I have said for a long time that not only is the idea of a unified functioning level misleading, but that perceived ‘functioning level’ is not as far as I have seen related to whether a person wishes to become non-autistic or not.
But I was talking to another autistic person the other day, and I noticed something that runs the opposite of conventional wisdom on this matter: The people I have seen who detest their autism the most, are often (not always of course) people who can almost fake normalcy, but not quite. People who can appear almost as if they are not autistic, almost make it in the non-autistic world, almost ‘succeed’ in life.
And I think of my own life. I refuse to identify with a particular ‘functioning level’, I have been classified as low and high for reasons that had nothing to do with me and everything to do with the ones doing the classifying. I am told though that even when I attempted to look normal, I was not succeeding. I am far removed from the life that most people see as a ‘normal life’. I am easily recognizable as out of the ordinary by others (in the offline world).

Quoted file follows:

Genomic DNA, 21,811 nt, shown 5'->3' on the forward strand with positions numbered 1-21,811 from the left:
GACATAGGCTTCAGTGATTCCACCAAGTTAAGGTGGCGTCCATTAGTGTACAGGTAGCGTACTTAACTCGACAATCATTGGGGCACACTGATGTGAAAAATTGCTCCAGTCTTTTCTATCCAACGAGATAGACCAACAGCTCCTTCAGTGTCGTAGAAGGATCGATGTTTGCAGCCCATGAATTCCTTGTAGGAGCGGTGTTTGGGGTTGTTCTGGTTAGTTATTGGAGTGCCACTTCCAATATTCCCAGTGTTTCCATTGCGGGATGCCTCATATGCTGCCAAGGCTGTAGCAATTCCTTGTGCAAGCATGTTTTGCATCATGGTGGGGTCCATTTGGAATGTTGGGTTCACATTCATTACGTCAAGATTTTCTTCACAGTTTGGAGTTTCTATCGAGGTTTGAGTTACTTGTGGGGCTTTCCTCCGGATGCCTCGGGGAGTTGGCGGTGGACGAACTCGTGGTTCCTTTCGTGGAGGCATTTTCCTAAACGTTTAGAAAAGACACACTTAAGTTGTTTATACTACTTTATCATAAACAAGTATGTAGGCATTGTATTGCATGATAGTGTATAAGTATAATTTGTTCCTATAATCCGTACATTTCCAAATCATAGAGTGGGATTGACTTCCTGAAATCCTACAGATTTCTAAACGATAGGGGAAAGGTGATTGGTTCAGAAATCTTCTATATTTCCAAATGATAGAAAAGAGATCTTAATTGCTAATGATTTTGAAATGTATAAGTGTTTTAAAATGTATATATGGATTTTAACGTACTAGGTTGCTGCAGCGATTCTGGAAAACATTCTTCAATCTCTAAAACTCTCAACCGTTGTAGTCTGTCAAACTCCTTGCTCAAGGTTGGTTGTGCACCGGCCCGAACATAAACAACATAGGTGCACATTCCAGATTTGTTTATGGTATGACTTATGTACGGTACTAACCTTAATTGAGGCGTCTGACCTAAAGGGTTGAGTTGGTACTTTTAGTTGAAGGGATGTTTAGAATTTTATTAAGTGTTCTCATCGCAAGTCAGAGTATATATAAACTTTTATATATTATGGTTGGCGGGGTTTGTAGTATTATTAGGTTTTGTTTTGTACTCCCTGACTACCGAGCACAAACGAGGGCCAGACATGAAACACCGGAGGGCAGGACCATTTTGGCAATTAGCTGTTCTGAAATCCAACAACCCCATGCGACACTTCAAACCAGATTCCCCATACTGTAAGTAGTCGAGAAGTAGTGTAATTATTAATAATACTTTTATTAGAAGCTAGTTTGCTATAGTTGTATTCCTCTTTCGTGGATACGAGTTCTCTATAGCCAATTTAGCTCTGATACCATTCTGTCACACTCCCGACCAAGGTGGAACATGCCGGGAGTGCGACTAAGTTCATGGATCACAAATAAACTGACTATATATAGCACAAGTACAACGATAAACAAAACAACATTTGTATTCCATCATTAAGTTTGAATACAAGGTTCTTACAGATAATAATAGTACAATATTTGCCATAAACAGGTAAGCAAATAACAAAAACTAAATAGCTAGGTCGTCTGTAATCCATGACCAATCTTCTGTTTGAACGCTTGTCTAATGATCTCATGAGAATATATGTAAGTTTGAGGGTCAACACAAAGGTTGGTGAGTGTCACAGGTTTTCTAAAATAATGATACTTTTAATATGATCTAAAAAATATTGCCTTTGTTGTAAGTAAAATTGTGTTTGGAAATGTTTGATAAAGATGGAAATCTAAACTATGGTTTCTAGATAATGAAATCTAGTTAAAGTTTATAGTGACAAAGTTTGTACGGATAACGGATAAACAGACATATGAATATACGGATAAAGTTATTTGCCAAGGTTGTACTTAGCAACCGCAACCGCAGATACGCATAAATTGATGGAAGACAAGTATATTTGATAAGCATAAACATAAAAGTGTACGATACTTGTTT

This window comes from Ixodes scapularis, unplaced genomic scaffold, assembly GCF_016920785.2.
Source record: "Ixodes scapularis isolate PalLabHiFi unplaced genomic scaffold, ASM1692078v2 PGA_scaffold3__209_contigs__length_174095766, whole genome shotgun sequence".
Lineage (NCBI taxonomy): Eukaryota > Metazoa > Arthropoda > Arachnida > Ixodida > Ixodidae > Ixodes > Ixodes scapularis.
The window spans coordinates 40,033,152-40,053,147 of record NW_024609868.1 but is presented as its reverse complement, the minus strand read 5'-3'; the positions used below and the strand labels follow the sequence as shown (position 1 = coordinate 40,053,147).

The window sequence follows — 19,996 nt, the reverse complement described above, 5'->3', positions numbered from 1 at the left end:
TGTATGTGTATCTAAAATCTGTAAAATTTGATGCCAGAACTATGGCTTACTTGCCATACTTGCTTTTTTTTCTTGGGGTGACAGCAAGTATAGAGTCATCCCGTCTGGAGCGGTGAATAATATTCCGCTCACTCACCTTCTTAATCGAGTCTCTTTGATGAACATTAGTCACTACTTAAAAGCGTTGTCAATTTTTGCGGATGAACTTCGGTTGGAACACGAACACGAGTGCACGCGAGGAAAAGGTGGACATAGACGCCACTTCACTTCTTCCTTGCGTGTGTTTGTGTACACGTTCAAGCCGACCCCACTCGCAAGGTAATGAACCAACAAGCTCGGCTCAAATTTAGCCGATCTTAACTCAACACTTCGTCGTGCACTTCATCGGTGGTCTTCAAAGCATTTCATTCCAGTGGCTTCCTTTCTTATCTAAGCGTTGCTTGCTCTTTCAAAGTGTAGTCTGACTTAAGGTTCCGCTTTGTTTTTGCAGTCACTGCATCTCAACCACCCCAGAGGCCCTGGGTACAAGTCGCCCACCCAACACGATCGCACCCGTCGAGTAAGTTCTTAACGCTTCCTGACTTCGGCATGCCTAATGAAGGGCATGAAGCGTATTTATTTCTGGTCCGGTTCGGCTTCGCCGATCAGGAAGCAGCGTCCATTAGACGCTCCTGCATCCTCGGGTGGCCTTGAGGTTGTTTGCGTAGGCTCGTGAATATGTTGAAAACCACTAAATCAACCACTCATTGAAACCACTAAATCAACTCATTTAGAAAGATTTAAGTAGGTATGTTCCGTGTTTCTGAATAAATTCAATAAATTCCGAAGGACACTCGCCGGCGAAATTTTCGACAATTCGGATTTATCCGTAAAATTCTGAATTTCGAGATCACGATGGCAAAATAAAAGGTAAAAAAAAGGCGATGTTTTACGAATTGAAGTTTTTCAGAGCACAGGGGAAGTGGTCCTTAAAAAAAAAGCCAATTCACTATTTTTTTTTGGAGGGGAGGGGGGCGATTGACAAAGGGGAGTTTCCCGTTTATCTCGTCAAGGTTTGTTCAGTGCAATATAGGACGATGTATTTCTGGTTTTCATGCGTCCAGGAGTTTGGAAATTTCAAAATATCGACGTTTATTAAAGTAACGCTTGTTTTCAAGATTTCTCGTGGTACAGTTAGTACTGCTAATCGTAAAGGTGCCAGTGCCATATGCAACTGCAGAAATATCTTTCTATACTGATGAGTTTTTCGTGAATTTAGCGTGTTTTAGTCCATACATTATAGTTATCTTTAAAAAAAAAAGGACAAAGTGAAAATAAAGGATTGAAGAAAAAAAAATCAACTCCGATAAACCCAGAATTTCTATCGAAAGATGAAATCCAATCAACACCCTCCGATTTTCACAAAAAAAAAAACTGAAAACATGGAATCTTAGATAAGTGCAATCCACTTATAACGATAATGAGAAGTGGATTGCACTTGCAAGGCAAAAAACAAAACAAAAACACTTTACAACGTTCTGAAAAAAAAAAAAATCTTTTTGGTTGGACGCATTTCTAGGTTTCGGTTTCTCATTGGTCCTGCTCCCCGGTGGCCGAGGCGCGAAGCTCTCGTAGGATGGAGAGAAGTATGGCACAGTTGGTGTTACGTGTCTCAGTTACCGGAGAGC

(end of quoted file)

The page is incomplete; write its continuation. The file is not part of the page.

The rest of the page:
While I have had struggles with self-hatred, I have had to come to terms rapidly with the reality that there is no possibility of reaching non-autistic normalcy, as a matter of survival. This seems true of many autistic people who share my views.
This is not the only factor in the cure/anti-cure debate, but I find it very interesting that one aspect seems to go opposite to how most people predict: That people closer to the outward appearance of non-autistic norms are in some respects more likely to wish to be non-autistic (even if it is just as impossible for them to do so as it is for me to do so). I doubt I am articulating this properly, but I hope my meaning will be clear.